While it is true that none of the rest of the stories can quite live up to that first one, there is not a bad story in the lot. All of the stories are vaguely connected, but the book is at its best in the three stories that are connected by the central character of The Dulwich Horror. It is unusual to see reoccurring characters in true Mythos fiction (or obvious reasons), but again, Hambling pulls it off, and even provides a believable and unusual ending. In fact, I think the book could have just included those three tales, and I would have been just as happy.

It’s a good anthology and would stand proudly on any weird fiction collector’s shelf.

Wednesday 28 November 2018

The Frostgrave Tour of Tallinn, Estonia!

Have you ever wanted to play Frostgrave in an actual frozen medieval city? Well, now is your chance. I have teamed up with Geek Nation Tours for the first ever, Frostgrave Tour of Tallinn, Estonia! For those brave enough come along, we’ll be going to Estonia in the dead of winter to explore the frozen city of Tallinn, to walk through creepy forests at night, and to take part in a Viking re-enactment. We will also be eating some great food, visiting a spa, getting personal tours, and, of course – playing a LOT of Frostgrave!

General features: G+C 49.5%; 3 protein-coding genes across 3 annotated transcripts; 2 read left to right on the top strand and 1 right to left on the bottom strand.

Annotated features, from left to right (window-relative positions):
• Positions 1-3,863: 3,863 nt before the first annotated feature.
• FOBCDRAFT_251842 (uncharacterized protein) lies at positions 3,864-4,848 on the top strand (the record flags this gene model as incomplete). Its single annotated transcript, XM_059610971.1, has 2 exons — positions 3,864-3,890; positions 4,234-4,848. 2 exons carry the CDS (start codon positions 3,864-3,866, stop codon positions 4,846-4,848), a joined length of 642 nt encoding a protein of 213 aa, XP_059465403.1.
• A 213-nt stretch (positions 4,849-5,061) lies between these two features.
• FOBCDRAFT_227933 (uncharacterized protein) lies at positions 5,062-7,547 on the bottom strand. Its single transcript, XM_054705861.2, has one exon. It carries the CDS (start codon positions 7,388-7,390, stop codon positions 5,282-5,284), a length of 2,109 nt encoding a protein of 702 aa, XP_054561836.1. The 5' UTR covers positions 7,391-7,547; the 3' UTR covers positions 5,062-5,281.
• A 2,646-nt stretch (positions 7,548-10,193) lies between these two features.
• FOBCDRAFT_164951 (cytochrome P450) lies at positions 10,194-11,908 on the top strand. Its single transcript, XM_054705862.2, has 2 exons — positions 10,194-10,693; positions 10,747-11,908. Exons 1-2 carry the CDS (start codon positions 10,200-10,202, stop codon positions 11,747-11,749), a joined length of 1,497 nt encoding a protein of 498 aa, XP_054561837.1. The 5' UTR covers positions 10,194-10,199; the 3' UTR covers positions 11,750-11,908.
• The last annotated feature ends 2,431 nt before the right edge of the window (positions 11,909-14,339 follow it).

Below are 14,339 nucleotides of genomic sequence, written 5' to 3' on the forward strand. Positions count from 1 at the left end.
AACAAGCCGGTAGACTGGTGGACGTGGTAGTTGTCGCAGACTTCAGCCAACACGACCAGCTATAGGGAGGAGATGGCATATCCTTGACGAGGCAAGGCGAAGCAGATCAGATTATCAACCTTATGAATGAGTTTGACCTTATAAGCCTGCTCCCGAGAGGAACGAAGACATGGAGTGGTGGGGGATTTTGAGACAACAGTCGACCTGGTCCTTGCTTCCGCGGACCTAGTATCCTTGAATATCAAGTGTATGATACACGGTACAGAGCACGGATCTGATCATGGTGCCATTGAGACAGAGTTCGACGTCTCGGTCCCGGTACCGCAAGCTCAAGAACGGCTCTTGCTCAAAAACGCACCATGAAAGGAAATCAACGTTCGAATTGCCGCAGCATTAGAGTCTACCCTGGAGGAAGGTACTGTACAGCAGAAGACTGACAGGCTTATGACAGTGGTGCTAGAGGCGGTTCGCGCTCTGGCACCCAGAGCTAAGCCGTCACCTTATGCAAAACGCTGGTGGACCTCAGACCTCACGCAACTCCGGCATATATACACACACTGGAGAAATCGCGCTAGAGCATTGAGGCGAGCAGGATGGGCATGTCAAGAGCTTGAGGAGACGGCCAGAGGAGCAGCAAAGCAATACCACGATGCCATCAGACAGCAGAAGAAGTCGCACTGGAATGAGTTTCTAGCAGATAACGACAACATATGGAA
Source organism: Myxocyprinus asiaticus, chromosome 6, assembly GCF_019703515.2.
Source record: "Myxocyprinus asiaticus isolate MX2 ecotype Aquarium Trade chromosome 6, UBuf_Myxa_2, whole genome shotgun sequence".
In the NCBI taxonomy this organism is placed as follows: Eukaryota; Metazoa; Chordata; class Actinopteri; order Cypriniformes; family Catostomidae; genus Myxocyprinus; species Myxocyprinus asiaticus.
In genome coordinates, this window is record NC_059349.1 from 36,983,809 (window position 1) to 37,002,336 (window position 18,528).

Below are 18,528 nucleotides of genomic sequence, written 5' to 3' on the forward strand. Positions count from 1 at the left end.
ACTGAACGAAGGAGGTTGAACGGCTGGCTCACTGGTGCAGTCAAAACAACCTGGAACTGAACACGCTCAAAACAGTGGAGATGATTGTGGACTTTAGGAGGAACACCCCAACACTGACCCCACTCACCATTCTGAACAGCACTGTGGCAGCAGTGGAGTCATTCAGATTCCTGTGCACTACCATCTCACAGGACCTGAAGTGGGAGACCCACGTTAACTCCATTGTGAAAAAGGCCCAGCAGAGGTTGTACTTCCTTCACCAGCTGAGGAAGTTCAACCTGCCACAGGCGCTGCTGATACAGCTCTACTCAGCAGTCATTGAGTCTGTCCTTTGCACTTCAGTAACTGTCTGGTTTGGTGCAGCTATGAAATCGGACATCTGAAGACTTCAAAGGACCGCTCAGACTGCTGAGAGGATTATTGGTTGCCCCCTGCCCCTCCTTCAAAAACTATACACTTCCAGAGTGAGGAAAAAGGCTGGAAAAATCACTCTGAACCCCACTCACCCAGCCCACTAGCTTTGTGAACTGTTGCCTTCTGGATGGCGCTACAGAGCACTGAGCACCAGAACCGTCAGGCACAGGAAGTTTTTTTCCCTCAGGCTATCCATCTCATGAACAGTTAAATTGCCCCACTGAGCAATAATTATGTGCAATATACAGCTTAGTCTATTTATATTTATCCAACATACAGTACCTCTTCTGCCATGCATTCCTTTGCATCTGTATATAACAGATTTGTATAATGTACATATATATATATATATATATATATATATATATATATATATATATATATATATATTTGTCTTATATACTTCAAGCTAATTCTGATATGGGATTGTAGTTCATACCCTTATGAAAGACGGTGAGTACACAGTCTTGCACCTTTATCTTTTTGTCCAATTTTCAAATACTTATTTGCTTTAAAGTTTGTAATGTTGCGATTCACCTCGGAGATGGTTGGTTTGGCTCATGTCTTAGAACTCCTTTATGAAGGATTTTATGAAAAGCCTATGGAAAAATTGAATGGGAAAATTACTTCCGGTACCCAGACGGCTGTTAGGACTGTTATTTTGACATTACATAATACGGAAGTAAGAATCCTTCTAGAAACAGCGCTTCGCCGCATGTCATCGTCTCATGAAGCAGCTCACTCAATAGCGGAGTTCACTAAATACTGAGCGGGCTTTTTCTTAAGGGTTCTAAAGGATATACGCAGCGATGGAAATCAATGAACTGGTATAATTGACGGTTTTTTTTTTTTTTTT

Now, if this seems a surprising turn of events – just imagine how I feel! About six years ago, I surprised my wife with tickets to Estonia, not realizing that Baltic States in the month of February are a little bit cold. As it turned out, it was an amazing trip, and incredibly inspiring. In fact, that trip went a long way to creating the Frozen City of Frostgrave in mind. I wrote about all of this in the introduction to the first Frostgrave fiction collection, Frostgrave: Tales of the Frozen City, and then didn’t give it a lot of thought.